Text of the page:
How To Avoid An Expensive Bargain
You don’t have to be a home improvement expert to look at Leon and Jodi Johnson’s bathroom floor and see the Johnsons are victims of inexcusable incompetence. The tile floor looks horrible with discolored, cracking grout and misaligned rows, but the problem is more serious than mere aesthetics. In some places, multiple coins can be stacked beside the tiles and be even with the surface. The raised tiles present edges and corners sharp enough to cut someone and in fact, have cut the Johnsons.
On top of all these problems, the installers dumped waste from the job down the shower, which clogged the drain and left stains. Elsewhere in the house, workers for the same contractor spilled paint that stained the Johnsons’ bedroom carpet, and in the living room used the wrong paint color on areas of the cathedral ceiling.
“It’s just a mess,” Jodi says.
It’s an expensive mess. The contractor, who is licensed and whose business is an LLC, is refusing to answer the Johnsons’ calls. He has told them he is filing for bankruptcy, yet he continues to take on new jobs.
This story is upsetting – but not unusual.
“This stuff happens over and over again,” says Dave Griggs of Dave Griggs’ Flooring America, whom the Johnsons have hired to come in and redo their bathroom.
Other contractors with good reputations in Columbia sadly affirm Griggs’s assessment.
“We hear the horror stories all the time,” says Charles Clark, owner of Majestic Homes and Remodeling, and he says the down economy has made the situation worse. “Right now, it’s a real tough time out there, and a lot of people are undercutting to get the work, and then not following through. You are going to get some good prices, but it may be too good to be true.”
So what can homeowners do to protect themselves? Griggs and Clark, along with Sonny Johnson of Designer Kitchens & Baths, and Keith Windham, vice president of Legacy Construction Group, offer several tips for finding a good contractor and developing a successful working relationship.
- Ask for references – and check them! “I think the most important thing people can do is check references,” Clark says. Homeowners must at least call the references, and when possible, go see the work. Questions homeowners can ask previous customers include: Was the job completed in the expected time frame? Were there any problems? How were problems resolved? Was the job finished within the original budget? If not, why not? How easy was the contractor to reach?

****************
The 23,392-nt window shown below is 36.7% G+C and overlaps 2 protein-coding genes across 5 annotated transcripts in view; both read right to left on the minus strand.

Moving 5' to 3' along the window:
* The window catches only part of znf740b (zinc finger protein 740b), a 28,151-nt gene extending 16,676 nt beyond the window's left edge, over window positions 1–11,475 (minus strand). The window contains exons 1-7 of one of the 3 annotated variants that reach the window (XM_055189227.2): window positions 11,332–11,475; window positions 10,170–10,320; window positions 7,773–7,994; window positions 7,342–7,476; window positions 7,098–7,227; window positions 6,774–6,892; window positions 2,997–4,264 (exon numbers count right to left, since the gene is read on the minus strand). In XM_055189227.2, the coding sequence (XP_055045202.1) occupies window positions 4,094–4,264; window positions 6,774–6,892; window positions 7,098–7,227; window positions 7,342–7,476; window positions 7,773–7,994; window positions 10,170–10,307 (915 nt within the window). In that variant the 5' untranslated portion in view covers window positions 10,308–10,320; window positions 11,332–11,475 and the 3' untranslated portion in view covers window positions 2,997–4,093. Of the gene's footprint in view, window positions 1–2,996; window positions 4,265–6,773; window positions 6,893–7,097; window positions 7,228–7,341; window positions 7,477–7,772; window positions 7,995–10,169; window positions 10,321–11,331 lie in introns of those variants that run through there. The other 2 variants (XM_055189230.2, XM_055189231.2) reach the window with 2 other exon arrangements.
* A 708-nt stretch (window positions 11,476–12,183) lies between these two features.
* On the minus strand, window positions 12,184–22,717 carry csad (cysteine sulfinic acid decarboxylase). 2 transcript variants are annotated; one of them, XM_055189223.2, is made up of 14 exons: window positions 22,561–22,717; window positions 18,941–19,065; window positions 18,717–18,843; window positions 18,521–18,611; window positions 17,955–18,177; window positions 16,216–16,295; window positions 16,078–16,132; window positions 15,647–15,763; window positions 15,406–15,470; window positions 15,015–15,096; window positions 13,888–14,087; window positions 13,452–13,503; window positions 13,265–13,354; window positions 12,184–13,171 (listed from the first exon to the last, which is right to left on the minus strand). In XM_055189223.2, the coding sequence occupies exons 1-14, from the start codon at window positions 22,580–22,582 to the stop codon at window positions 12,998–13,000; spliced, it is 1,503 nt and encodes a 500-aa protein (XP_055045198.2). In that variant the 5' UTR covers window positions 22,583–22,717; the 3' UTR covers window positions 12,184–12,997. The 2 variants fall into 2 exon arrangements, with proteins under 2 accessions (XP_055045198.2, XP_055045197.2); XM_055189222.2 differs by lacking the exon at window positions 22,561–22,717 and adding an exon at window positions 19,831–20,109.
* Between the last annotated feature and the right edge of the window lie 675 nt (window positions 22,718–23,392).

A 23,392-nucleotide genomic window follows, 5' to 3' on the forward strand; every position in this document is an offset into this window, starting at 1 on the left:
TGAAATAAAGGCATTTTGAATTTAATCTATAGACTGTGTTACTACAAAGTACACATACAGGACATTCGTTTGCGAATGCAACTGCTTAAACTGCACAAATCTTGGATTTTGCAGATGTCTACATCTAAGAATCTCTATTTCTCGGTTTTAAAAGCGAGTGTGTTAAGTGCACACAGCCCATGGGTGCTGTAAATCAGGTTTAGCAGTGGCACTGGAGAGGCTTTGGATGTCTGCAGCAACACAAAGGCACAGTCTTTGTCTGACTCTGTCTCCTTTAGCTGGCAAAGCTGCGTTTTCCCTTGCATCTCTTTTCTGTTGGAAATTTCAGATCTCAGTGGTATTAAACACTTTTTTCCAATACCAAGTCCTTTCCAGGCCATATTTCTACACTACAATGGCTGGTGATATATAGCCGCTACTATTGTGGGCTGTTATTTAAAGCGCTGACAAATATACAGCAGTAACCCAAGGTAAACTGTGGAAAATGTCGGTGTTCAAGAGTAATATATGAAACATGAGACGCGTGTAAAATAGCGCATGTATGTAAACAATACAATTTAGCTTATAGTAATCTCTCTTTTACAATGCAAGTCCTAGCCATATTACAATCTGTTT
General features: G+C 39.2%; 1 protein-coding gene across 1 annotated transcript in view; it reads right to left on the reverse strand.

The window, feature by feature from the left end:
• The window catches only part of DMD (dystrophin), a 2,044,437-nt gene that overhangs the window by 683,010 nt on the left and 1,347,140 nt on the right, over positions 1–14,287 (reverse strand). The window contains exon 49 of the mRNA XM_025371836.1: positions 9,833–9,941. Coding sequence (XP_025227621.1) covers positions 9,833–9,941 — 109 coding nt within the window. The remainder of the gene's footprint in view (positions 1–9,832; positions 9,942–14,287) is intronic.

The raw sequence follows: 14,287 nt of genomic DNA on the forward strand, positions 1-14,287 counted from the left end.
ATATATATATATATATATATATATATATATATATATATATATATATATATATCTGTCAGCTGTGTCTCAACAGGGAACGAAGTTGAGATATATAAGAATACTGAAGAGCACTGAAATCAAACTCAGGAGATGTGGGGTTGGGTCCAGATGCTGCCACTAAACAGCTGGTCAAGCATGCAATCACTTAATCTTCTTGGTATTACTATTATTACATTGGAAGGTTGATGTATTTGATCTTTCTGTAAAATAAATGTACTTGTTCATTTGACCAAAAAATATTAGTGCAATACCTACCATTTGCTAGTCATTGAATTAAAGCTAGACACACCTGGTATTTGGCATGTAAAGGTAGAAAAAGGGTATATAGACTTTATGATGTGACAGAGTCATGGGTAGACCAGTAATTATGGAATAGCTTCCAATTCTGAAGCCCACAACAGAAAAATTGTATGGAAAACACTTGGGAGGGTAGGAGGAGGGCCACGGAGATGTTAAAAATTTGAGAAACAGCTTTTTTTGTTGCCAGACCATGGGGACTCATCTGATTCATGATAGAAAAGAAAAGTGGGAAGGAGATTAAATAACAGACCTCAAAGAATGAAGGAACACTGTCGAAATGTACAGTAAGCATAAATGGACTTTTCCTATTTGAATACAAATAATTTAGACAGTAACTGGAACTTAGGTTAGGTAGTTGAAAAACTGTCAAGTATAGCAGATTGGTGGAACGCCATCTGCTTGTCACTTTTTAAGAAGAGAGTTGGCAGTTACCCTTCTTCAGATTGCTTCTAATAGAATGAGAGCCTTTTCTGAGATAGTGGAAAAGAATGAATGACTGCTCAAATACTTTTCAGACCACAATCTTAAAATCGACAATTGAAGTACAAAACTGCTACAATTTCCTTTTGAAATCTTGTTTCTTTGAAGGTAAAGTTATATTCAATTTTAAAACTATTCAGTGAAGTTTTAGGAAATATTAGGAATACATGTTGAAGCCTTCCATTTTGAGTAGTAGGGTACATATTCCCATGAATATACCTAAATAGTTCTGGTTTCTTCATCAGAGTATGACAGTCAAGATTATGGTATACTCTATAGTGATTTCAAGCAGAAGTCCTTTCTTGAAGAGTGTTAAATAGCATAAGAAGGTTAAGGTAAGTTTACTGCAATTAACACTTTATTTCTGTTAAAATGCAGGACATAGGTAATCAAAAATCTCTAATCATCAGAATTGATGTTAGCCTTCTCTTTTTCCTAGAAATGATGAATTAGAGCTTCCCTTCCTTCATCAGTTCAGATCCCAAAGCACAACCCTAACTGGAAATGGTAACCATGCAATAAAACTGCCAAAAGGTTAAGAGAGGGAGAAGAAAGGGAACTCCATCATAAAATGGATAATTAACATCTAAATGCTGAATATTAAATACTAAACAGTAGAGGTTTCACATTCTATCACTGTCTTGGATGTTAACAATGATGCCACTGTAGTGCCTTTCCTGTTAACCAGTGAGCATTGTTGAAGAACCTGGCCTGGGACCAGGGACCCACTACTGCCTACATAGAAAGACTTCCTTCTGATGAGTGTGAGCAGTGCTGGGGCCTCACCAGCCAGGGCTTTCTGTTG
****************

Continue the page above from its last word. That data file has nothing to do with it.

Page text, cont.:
- Check out the company Web site. While lack of a Web site is not necessarily a red flag, a well-developed Web site is a good sign and can offer a wealth of information, including an explanation of the contractor’s process, pictures of past jobs and a company history, Windham says.
- Only hire contractors with insurance, both liability and workers’ compensation. Liability insurance is there to cover the contractor’s mistakes (for example, to replace the stained carpet in the Johnsons’ bedroom), while workers’ compensation helps protect the homeowner from being sued for injuries workers might sustain on the job.
- Get a detailed, written bid. Homeowners should expect a bid that breaks down labor, materials and overhead costs, says Sonny Johnson, and never accept a bid that’s just based on hourly wages. Johnson and Clark also say to beware of contractors who offer a bid on the spot. “The contract has to be detailed,” Clark says. “You as a homeowner need to know exactly what you’re getting for the price. Just because a contractor says, ‘Oh, yeah, I’ll do that,’ that doesn’t mean anything. If it’s not in writing, you’ve got nothing to fall back on.”
- Closely compare competing bids. “Another mistake people make when they’re getting bids – they’ll just look at the bottom line, the price, and go with the cheapest one,” Clark says. “They need to go through those bids line by line and compare them. Someone might be the cheapest because they aren’t including everything.”
- Get a written warranty. No one is perfect, Griggs says, adding: “We mess things up, too. The difference is, we fix whatever we mess up.” A standard labor warranty will last for a year; consider that a minimum, Griggs says.
- Don’t pay for everything in advance. “I suggest not paying any type of deposit until the workers are on site starting work or delivering materials,” Windham says. Jodi Johnson says she paid hundreds of dollars for work that was never even started. “Pay for labor a little bit at a time,” she suggests.
- Communicate. Contractors should ask a lot of questions and repeat the homeowners’ answers back to them to make sure everyone is on the same page, Sonny Johnson says. Homeowners, too, should ask questions and express concerns. “As soon as you recognize there’s some kind of problem or issue, you’ve got to start talking and not let it build,” Clark says. “Daily communication is key.” Jodi Johnson adds that if homeowners do not get a satisfactory response, they should stop the job (and payment) immediately.
- Be flexible. While there are plenty of examples of unethical, incompetent contractors, there are also several instances when it’s the homeowners’ unreasonable expectations causing frustrations. “There’s a lot of misunderstanding because it’s hard for homeowners to know all the details that go into a remodel or the hazards you can find when you open a wall,” Sonny Johnson says, offering as an example the discovery of termites. “And I understand,” he adds. “I don’t want things to be open-ended when I have a contract either, but not everything can be known in advance. So it comes down to finding out who the person is you’re dealing with and choosing someone you can trust.”